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Nice night-time pics of the arches.  I'm not surprised they look like the Short North arches.  Success leads to imitation.  And I think I prefer that the arches look more similar then different.  Streetscape elements like these can offer some needed visual continuity to the public realm.

 

According to the Dispatch article, the arches are part of a $15.8 million project that also includes storm sewers, water lines, new pavement, sidewalks, bike racks, streetlights and trees over a 10 block area on High Street.  The map of the neighborhood shows the project area along High Street from Lane to Arcadia.

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Old North Columbus is one of the best C-bus neighborhoods around: great variety of restaurants, bars, and retail along with a mixed residential base from all walks of life. The sub-neighborhoods consist of: Washington Beach, Washington Bluffs, Awesome  Town, SoHud, and Glen Echo South

 

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Arch City revival.

 

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The Library is actually a bar.

 

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Stopped in for a haircut. Three months was enough.

 

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Kafe Kerouac: coffeeshop, bookstore, record shop, with DJ's on some Saturdays. My friends were digging the impromptu topless girls dancing there. This place tends to have an effect on patrons.

 

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Notice that the Asian language on the window is Korean, not Japanese.

 

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Taj Bar is great: live music, Indian food, and Indian beers.

 

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Alana's is one of the best restaurants in the city. Trained under Emeril, you know.

 

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Hear good things, but still haven't been for some reason.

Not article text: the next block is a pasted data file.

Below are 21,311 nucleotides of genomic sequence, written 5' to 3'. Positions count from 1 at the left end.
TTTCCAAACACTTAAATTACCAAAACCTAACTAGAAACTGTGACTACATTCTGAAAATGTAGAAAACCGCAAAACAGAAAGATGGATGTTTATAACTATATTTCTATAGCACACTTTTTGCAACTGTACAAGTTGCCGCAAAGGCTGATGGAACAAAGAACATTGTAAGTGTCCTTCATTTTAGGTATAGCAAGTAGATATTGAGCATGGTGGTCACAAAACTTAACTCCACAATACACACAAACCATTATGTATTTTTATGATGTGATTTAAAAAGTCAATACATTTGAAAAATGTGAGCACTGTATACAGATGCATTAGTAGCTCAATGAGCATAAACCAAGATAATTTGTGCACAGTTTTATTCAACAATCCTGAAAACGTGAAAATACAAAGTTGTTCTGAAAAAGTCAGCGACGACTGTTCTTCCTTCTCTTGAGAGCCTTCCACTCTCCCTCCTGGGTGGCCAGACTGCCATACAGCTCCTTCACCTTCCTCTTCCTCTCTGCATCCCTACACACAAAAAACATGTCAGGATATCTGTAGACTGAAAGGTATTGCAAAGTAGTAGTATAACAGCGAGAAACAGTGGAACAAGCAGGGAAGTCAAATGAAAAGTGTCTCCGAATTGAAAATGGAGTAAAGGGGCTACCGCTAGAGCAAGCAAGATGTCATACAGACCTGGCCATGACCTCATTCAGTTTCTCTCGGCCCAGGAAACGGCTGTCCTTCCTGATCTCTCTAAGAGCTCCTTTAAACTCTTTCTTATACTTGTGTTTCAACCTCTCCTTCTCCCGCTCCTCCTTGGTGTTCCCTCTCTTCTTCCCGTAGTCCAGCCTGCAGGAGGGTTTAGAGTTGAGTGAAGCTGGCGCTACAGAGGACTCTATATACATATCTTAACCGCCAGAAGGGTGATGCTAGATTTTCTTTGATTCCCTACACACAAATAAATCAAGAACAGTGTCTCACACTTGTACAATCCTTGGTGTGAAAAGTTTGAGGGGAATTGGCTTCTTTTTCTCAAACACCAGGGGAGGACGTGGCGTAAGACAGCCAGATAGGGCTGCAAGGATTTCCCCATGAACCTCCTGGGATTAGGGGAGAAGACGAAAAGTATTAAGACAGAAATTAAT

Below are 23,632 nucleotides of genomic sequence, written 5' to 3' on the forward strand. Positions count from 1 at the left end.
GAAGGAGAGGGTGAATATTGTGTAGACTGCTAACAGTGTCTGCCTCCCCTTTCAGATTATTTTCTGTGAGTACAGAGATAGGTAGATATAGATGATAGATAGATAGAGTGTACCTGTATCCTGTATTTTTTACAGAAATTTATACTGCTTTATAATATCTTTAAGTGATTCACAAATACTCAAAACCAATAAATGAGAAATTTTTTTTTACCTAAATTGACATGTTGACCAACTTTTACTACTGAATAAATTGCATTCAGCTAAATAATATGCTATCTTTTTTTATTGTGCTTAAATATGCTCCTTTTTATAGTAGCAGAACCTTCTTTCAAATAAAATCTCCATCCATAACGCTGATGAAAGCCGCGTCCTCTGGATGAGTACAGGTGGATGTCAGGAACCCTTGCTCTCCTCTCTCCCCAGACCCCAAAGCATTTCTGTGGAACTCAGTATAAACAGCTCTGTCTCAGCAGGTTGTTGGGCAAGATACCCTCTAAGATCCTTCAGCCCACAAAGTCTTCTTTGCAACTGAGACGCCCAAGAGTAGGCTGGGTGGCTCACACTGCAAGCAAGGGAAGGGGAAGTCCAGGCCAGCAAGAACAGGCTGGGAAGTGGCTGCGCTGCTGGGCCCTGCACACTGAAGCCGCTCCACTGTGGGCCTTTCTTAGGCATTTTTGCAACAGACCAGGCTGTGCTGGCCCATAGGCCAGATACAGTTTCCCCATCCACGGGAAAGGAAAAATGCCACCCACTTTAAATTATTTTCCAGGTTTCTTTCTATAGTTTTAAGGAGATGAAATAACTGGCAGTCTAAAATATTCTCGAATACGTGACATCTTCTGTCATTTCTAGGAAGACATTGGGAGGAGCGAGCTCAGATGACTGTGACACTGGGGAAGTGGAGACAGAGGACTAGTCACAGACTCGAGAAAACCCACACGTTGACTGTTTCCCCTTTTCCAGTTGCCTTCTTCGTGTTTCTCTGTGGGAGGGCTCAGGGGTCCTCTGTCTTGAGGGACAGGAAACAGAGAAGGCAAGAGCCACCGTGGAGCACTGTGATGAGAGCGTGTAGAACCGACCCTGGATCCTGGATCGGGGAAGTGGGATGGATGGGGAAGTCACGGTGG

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Blue Nile also has a lunch buffet. I recommend it.

 

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Johnny Oak's: the real deal.

 

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Most popular hookah lounge.

 

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Weird building.

 

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Faye's has مواد غذائية عربية

 

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...Across the the street.

 

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Why not? Works for me.

 

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The Dube. An evening diner must.

 

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A couple of retail spots were built out from the front of North Campus Video.

 

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A slice of suburban heaven.

 

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Jack & Benny's is a breakfast fave. I just can't get up early enough.

 

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The two spots on the right were casualties of months long road/sewage improvements.

 

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You read right.

 

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Sunflower also couldn't withstand the lengthy sewer/road improvements.

 

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Miani's with a different name.

 

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The Sioux are in Columbus?

 

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Mediterranean Food Imports is a local grocery options.

 

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Hounddog's Pizza (some of the best in the city) and Ravari Room: a part of a good night out.

 

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Ooh, a CVS. Almost as good as a Trader Joe's.

 

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Something new.

 

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What a shame.

 

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End of the line!

 

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Looks like a wonderful neighborhood, offering most everything one would need. It'd be possible to avoid the suburban-looking area if you didn't need gas for a car, or didn't experience a sudden craving for greasy carryout.

 

Improved Order of Red Men. A fraternal organization of the nature of Masons and Odd Fellows. Once in a while you'll see a turn-of-the-century (20th) building with a carved stone emblem identifying it as I.O.R.M. They're still around, still active, although like many such groups, their membership is aging.

 

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I loves me some zero-setback gas station: